Labor Unions Have a Choice: Fight Back or Die
Organized workers can continue to elect sell-out, dead-end corporate politicians... Or they can create a real, politically independent grassroots movement.
With Democratic Governor Jerry Brown in office since 2011 and the Democratic Party winning a supermajority in the state legislature in 2012, one might think that organized labor was secure and riding high. At least, that is the impression organized labor projects during campaign season. But the Democratic politicians have used their supermajority to serve up a cruel bill of fare to working people, who are still trying to digest it.
There are two public retirement systems in California, and with the drop in the return on investments during the Great Recession both became underfunded. Governor Brown first targeted CalPERS (California Public Employees’ Retirement System) and managed to push through reforms that included raising the age of retirement and raising the amount public workers contribute to the fund. Unions offered no significant opposition to these concessions.
"The last thing the Democratic Party wants are massive demonstrations that they don’t control."
This year Brown has tackled CalSTRS (California State Teachers’ Retirement System), which covers K – 12 and community college teachers. In addition to increasing the amount the state and school districts contribute, he has proposed that teachers pay an additional 2.25 percent of their salary to the retirement fund.
One might think that the California Federation of Teachers (CFT) would have strongly opposed Brown’s proposed concessions from teachers, given that it is one of the more “progressive” unions in the state and many of its members are covered by CalSTRS. Quite the contrary: it wrote Governor Brown, saying it “would like to thank you for proposing a solution to addressing the current unfunded liability of CalSTRS” and merely asked Brown to extend the timeline for the implementation of some of his proposals. CFT explained why it embraced Brown’s proposal in this way: “CFT believes that all stakeholders are responsible for solving the CalSTRS unfunded liability.”
Superficially and at first glance, one might agree with CFT that Brown’s proposal seems fair. All stakeholders should pay. But after taking a step backwards and surveying the entire context, a different conclusion emerges.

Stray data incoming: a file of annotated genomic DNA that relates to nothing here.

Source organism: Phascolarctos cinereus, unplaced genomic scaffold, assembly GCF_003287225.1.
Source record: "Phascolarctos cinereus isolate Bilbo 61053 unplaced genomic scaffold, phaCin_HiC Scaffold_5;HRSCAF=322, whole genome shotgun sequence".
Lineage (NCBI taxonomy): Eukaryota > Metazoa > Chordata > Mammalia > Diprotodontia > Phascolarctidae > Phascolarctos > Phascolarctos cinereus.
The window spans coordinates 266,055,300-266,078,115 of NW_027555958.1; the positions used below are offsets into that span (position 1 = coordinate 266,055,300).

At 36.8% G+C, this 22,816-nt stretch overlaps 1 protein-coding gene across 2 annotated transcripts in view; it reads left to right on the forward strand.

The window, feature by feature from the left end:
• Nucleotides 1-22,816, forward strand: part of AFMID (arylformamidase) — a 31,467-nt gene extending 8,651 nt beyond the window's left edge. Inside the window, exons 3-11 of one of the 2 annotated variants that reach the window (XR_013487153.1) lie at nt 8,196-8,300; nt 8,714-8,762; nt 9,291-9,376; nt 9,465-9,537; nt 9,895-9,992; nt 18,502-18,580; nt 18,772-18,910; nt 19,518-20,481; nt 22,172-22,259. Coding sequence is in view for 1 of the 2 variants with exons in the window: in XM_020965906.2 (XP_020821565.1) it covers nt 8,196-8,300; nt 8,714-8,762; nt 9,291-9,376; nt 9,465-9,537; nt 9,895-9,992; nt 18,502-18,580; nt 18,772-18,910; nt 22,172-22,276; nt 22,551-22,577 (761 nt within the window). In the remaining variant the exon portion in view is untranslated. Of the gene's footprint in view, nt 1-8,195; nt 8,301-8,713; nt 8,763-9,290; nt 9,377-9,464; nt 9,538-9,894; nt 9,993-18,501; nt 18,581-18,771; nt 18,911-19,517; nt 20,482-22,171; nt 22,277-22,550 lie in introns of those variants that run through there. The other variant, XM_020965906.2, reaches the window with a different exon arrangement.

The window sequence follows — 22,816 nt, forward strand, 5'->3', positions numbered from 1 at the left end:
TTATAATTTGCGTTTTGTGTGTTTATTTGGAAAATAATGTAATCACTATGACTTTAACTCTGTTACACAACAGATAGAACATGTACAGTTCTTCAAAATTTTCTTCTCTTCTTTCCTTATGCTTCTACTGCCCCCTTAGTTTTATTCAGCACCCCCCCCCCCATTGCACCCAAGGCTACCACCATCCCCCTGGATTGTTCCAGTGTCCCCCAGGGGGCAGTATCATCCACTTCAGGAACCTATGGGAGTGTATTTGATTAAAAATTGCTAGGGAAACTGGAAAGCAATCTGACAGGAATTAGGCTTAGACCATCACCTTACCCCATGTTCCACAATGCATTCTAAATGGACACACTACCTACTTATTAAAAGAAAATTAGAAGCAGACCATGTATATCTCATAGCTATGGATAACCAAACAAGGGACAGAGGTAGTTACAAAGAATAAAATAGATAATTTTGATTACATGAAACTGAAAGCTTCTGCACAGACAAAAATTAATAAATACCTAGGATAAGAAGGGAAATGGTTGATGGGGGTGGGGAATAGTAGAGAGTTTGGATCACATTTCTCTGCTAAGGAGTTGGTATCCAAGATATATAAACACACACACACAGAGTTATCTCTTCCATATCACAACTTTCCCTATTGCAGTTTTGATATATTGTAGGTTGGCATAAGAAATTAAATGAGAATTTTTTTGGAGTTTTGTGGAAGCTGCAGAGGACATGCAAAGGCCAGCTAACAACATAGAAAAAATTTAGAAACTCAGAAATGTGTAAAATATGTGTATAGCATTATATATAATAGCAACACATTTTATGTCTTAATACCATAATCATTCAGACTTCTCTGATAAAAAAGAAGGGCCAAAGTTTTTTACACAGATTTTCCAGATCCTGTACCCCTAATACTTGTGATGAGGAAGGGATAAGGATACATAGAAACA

For example, a recent study found that in California “public school teachers’ retirement benefits — at least the part taxpayers pay for — are smaller than those of virtually any other type of public employee, despite frequent claims that teachers’ pensions are excessive and diverting precious dollars from education and other essential government services.”
Given that teachers’ pensions are lower, it is only reasonable that their current salaries should be higher so that they can prepare for this frugal future. Instead, Brown is proposing their salaries be reduced by diverting part of their salaries into the retirement fund. But this salary reduction comes on the heels of previous teacher salary cuts during the Great Recession when teachers were required to take furloughs (unpaid days off) and were denied salary increases to compensate for inflation.
Everyone benefits from public education. Businesses can hire people with the intellectual foundation to become productive workers, thanks to public education. Well-educated people are more likely to get higher paying jobs, pay higher taxes, and are less likely to commit crimes.
But not everyone is in an equal position to help pay for public education. In California inequalities in wealth have soared during the past three decades. The income of the wealthiest 1 percent of Californians grew by 81 percent while the income of the bottom 20 percent dropped by 11.5 percent.
So the wealthy are in a far better position to pay the taxes that underwrite public education and help pay for the pensions of the people who do the hard work of educating. After all, if one “stakeholder,” as CFT refers to teachers, has fallen overboard and is clinging desperately to a life jacket while another “stakeholder” (the rich) is lounging on deck with a large collection of life jackets, it would hardly be fair to demand that the stakeholder in the water give up their life jacket. Brown’s retirement proposal is basically asking those who are threatened with drowning to give up their life jacket while those comfortably situated on the deck are not asked to give up anything.
Corporate taxes have followed a similar logic. Between the 1980s and 2003, for example, corporate taxes declined by a third.
None of these trends should be surprising. They simply reflect the power of money. The San Francisco Chronicle reported: